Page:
Now look at the picture on the right. I’ll typically be bent over more, with my hips shot way back if I want to reach about parallel depth. This will build strong hips and a lower back, but there won’t be much quad growth.
If you’re in the first camp, keep squatting! It’ll likely be the only leg exercise you’ll need.
If you’re somewhere in the middle, I’d keep squatting, but also make sure you’re keeping an eye on other leg exercises too.
If you’re on the right, it’s probably time to reassess why you’re still squatting. Look at Dorian Yates, 6x Mr Olympia. He realised early on that back squatting religiously wasn’t doing anything for him besides giving him hip issues. It was only when he switched to Smith machine squats, leg presses and hack squats as his ‘indicators’ that his leg development blew up.
For those who have long legs and short torsos, but enjoy free squatting, better options are front squats and safety bar squats. You’ll be able to stay more upright and put greater stress on the quads.
The reason why machines work well for these people though is because the core and lower back are removed from the equation – which otherwise place a huge limiting factor in the load being lifted when otherwise free squatting, given the angle of the body.
Why Don't I Deadlift?
If my leverages suit the deadlift, why am I not deadlifting in the traditional manner? Why only RDL variations?
The deadlift is a great movement to build overall strength and mass. But if muscle building is your sole goal, it’s overrated because:
1/ There’s no stretch component to the lift. The movements that can offer loading in the eccentric portion of the lift are the ones that’ll provide most growth potential. That’s why the RDL works so well at building the posterior chain. With the deadlift, most of the work is done in an isometric manner with no real eccentric loading.
3. Injury risk and recovery. I’ve seen more injuries come from traditional deadlifts than just about any other exercise. This is usually the lifter’s poor technique being at fault, but the point is that it’s so easy to break down during a deadlift that the risk isn’t worth the reward. The recovery factor is also an important consideration. A heavy deadlift session can leave you wiped for days, with very little muscle building potential given back in return.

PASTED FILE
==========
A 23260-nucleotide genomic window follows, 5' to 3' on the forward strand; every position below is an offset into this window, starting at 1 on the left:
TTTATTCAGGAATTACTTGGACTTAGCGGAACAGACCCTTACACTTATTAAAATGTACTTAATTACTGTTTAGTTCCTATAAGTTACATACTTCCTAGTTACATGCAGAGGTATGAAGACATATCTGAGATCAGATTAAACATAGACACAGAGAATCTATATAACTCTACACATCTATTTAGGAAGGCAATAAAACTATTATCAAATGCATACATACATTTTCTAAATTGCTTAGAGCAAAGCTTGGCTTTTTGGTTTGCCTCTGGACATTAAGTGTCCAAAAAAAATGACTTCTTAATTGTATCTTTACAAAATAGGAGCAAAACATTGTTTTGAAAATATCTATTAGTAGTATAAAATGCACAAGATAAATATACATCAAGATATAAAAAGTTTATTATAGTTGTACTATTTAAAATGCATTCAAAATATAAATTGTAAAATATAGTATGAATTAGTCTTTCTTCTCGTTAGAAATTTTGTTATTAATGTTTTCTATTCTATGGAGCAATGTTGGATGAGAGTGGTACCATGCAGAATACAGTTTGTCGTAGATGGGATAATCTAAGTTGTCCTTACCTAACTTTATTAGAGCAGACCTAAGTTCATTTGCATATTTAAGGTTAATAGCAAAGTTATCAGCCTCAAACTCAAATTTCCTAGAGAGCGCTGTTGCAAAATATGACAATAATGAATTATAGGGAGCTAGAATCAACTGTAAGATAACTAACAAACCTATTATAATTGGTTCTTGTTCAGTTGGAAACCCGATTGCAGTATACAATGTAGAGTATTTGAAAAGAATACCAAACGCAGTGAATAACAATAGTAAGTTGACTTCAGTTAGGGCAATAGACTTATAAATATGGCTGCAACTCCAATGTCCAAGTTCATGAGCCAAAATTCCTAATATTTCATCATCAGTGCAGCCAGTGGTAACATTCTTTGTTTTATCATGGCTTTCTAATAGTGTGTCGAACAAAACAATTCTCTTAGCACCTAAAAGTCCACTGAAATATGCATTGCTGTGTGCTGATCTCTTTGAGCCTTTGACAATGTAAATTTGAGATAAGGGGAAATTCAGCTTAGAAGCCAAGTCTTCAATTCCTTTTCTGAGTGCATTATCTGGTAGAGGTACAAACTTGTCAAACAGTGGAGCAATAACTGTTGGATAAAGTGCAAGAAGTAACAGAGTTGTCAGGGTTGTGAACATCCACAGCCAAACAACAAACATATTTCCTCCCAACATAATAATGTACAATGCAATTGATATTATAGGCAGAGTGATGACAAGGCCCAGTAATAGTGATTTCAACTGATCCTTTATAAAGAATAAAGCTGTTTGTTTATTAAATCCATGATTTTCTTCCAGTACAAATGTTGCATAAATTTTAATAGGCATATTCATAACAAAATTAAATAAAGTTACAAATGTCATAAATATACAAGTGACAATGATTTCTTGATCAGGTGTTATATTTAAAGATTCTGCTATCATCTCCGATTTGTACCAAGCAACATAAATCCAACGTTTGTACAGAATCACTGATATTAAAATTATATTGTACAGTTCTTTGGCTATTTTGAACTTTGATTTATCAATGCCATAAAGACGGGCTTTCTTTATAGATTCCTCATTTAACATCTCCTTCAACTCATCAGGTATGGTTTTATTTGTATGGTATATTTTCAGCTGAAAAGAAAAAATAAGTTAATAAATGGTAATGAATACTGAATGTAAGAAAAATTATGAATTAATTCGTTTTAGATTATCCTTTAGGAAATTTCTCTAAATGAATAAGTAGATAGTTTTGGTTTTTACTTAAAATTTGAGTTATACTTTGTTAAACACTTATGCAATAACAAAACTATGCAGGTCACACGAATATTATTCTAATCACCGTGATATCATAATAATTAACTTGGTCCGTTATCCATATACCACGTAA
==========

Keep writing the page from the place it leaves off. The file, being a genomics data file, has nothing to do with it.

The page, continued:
If I’m New To Lifting, Should I Ever Squat/Bench/Deadlift?
I still believe that if you’re a beginner, or someone with only a few years of training behind you, it’s worth learning how to squat, bench and deadlift, no matter what your goal or structure is.
It’s an important rite of passage to go through in your training career, and one that will ultimately teach you more about your body.
If I didn’t spend the years squatting, benching and deadlifting every week, I wouldn’t have learnt what worked for me. Granted, I should have stopped earlier before the injuries kicked in, but it makes me a better coach and lifter for it.
I don’t want anyone else to pick up injuries to learn it the hard way, but I do think learning how to perform the ‘big 3’ exercises with perfect technique for your body type (e.g. low bar vs high bar, close vs wide, sumo vs conventional) will help navigate you towards finding the variations that work best for you (if at all necessary).
The squat, bench and deadlift are not bad exercises. Please don’t read this and think they’re a waste of time. Very few exercises will provide as much bang for your buck when it comes to overall strength and muscle development.
What I want you to take from this is, question if they’re the most optimal exercises for your goal of improving your physique and overall body composition.
And unless you’re built perfectly for the specific lift, chances are they’re not.
If this is the case, it’s time to find your own indicator lifts that you can focus on progressively overloading pain-free with perfect form, in a wide variety of rep ranges over time.